Wednesday, February 20, 2008

Kosovo and Secession

Tibor R. Machan

Reportedly the Russian government opposes Kosovo’s secession from Serbia, as expected, because it fears the move would fuel Chechnya’s similar goals vis-à-vis Russia. Is Kosovo’s secessionist endeavor perhaps even similar to what those in the American South had attempted and over which some claim the Civil War had been fought?

Actually, there is only a little resemblance. Southerners who wanted to secede made a serious mistake, one that rendered their secessionist design unacceptable. They wanted to secede without freeing the slaves they held. In effect, they wanted to secede while kidnapping millions of people. This may not have been the reason their secession was opposed and why the war broke out--although clearly in contributed to it--but in point of fact it made their secession morally and mostly likely legally impossible to tolerate.

The population of Kosovo has no slaves and so the secession there isn’t plagued by such serious moral problems. Of course, when a region has had a diverse population, there isn’t likely to be universal consent to any kind of secession. Even if the majority agrees, there is likely to be many others who will be forced to go along with something they do not desire. Which suggests that the entire issue of secession could use some serious reflection.

Exactly what does legitimate secession involve? Unlike when individuals resign from a club or divorce, where a clean break is possible--although not all that simple, especially where children are involved--when large groups of people who hold property in a region wish to discontinue political association with others the dynamics can be expected to be very complicated. The complications may actually point to some basic problems with the entire notion of “a nation.”

Whenever nations are viewed analogously to clubs or corporations, the problem of making decisions for all those involved arises. Clubs and corporations are not very difficult to leave--the exit option, as economists refer to it, is or ought to be open (unless binding long term commitments have been forged). Clubs, corporations, churches, and similar human associations are usually freely, voluntarily joined, at least in regions where classical liberalism has been influential.

Nations are different since people are simply born into them and rarely make explicitly, nor even implicit decisions to be part of them. This despite the classical liberal idea of the consent of the governed. (Some would, of course, construe that idea in strictly individualist terms but, arguably, others who see it more along democratic lines, even as the American Founders understood it, have a case, too.)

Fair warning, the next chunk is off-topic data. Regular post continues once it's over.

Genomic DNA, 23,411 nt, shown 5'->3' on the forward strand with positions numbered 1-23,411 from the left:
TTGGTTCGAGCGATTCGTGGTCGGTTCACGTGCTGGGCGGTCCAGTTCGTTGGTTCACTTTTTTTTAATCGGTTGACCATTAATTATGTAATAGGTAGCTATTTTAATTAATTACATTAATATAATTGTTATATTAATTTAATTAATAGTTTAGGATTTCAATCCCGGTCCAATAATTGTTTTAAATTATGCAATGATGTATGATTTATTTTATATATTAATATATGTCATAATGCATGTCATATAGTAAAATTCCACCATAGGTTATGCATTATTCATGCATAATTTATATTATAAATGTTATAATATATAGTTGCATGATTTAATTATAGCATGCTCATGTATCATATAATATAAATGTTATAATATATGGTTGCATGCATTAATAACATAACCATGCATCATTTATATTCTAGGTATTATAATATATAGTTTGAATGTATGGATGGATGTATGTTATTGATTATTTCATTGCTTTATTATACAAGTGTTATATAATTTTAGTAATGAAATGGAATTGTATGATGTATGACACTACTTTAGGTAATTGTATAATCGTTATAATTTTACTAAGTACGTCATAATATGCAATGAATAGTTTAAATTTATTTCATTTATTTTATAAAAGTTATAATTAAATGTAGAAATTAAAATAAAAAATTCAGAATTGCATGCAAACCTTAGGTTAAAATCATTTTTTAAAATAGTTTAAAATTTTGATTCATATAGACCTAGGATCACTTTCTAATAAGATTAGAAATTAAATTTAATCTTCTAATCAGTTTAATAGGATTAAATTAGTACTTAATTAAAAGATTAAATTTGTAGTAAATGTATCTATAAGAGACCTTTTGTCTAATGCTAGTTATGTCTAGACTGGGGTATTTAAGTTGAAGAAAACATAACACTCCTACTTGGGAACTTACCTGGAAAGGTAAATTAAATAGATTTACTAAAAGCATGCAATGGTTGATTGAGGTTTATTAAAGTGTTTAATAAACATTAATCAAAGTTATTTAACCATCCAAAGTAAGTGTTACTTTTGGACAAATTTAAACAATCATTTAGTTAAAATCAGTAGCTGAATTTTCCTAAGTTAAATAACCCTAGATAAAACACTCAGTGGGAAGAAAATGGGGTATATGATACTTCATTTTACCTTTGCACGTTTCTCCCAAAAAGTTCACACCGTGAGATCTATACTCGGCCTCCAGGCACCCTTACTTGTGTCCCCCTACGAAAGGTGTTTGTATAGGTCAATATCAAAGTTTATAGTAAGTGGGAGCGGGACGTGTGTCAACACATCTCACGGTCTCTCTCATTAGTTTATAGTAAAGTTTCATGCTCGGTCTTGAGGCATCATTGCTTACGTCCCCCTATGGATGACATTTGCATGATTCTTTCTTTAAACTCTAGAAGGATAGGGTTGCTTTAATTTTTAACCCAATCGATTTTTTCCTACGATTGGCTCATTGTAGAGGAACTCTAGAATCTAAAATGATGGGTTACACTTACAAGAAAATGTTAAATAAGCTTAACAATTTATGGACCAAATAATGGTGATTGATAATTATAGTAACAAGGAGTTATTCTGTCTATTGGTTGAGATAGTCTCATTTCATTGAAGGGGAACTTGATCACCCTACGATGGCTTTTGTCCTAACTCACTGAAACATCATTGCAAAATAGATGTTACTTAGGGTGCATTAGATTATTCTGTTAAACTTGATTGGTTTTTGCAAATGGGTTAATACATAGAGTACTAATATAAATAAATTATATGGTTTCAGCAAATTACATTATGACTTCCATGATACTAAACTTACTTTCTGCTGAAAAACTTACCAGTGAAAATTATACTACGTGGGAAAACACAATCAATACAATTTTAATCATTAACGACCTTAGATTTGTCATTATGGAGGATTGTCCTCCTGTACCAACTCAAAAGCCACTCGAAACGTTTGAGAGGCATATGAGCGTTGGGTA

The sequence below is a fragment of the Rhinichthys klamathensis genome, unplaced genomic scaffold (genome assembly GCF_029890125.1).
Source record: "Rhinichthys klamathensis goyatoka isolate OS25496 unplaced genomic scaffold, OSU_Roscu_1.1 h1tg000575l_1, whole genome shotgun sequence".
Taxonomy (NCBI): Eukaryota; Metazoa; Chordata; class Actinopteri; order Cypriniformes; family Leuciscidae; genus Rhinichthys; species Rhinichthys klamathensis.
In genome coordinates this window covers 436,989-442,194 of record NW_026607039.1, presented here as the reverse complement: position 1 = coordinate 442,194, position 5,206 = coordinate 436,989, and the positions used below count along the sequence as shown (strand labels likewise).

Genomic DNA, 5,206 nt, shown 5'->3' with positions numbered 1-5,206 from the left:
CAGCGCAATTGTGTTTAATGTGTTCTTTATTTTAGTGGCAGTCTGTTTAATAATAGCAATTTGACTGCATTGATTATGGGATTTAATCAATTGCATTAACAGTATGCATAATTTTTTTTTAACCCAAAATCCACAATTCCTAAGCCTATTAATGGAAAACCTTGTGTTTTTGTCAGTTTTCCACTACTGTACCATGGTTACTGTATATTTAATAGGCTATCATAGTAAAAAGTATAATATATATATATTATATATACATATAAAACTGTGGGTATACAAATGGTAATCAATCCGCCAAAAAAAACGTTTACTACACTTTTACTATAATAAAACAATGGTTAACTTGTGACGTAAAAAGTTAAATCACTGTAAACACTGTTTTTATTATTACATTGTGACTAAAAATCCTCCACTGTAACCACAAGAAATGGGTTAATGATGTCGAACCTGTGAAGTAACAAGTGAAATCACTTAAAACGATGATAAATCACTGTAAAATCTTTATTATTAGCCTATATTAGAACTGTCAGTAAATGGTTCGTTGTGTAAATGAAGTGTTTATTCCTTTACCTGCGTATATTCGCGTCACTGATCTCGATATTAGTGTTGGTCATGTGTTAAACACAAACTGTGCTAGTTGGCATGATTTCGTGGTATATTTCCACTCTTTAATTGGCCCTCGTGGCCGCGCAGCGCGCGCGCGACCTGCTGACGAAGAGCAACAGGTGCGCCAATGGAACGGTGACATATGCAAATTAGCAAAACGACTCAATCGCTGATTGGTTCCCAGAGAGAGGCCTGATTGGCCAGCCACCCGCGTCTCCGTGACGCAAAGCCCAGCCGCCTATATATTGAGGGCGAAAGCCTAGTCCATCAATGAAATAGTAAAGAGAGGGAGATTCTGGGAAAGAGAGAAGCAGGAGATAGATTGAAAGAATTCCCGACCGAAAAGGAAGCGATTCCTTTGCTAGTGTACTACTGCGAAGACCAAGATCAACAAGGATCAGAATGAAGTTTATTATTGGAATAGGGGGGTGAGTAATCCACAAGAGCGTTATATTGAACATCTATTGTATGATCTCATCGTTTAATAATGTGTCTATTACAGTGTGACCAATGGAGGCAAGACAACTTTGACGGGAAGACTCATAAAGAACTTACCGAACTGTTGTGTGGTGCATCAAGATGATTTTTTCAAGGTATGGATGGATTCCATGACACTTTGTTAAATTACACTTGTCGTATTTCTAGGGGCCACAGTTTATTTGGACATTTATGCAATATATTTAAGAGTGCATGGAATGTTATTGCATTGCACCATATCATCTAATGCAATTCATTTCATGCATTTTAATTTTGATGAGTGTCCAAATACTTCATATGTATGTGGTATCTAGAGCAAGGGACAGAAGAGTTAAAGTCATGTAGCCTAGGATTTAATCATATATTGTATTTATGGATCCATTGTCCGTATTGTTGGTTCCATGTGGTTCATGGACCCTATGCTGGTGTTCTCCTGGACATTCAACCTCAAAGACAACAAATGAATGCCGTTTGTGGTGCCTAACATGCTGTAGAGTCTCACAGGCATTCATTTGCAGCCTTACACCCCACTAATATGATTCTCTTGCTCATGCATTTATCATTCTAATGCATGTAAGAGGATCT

So when nations are broken up by their citizens, matters can get very problematic. Much of a nation’s history, its institutions, buildings, monuments, ruins, relics, etc., are deemed to belong to all of the population. Tearing these apart is going to be upsetting, notably for people who think in collective, especially tribal terms. And millions of people do just that--they often see themselves as literally a part of some collective group rather than as individuals, along lines that ants are parts of an ant colony or a bee of a bee hive.

There has been some serious thought about all this in political theoretical circles but not enough and not recently, I believe, to have produced workable insights. Even in America, too many see themselves primarily as citizens of cities, counties, states and the nation instead of freely choosing, independent individuals. The history of thinking about one’s membership in political associations has tended to be collectivist--people too readily speak about what China did or does, what Kentucky has decided, what are England’s intentions, and so forth, even though strictly speaking China, Kentucky, or England isn’t some conscious entity doing, deciding, or intending anything at all. Some people in these places do, decide, or intend, and others are commonly simply swept along.

Kosovo is a region of the world where this topic is now a very live one but there are many others--Sri Lanka, Spain, Russia, are just a few among them. A sober exploration and dialogue of what is and should be involved in secession would be very desirable.

Monday, February 18, 2008

Employment Blues Revisited

Tibor R. Machan

Even though making lots of money is often derided by politicians, they do routinely champion employment security. Exactly why it is fine to want the latter but not the former is quite unclear to me. There are some theories about this, though.

Some believe that making lots of money suggests that it is important to be able to live well, while a job merely allows you to survive rather than making very much of this life, trying to enjoy it fully, to be happy and prosperous until it is over. Being rich, then, is thought to be crass, lowly, while barely surviving, near poverty, is deemed more noble because it's more modest. Others figure that rich bashing stems from having a misguided zero-sum view of economics: if I get rich, someone must get poor. So, profit-making always involves making some poor bloke worse off than before. As the French poet Charles Baudelair said, "Commerce is vile because it is the worse kind of egoism," which to him meant getting ahead at other people's expense.

The first of these ideas can only be dealt with by way of ethics: it is there that we consider whether flourishing in life is to be regarded as an honorable objective and, once accomplished, something to be proud of. The second is both a philosophical and an economic issue: does wealth creation involve making others worse off than they otherwise would be? One philosophical issue is whether creating wealth is even possible, or are we stuck with just taking from here and putting it there, the famous zero sum game. The economic question is how has it happened that as the population of the world increased, the greater portion of people have been living better, at least economically. The stuff we need and want has not been reduced by way of entrepreneurship and mass production--that is, by the increase of the free flow of commerce, of enrichment. Instead commerce has managed to improve everyone's economic well being, even if not at the same speed.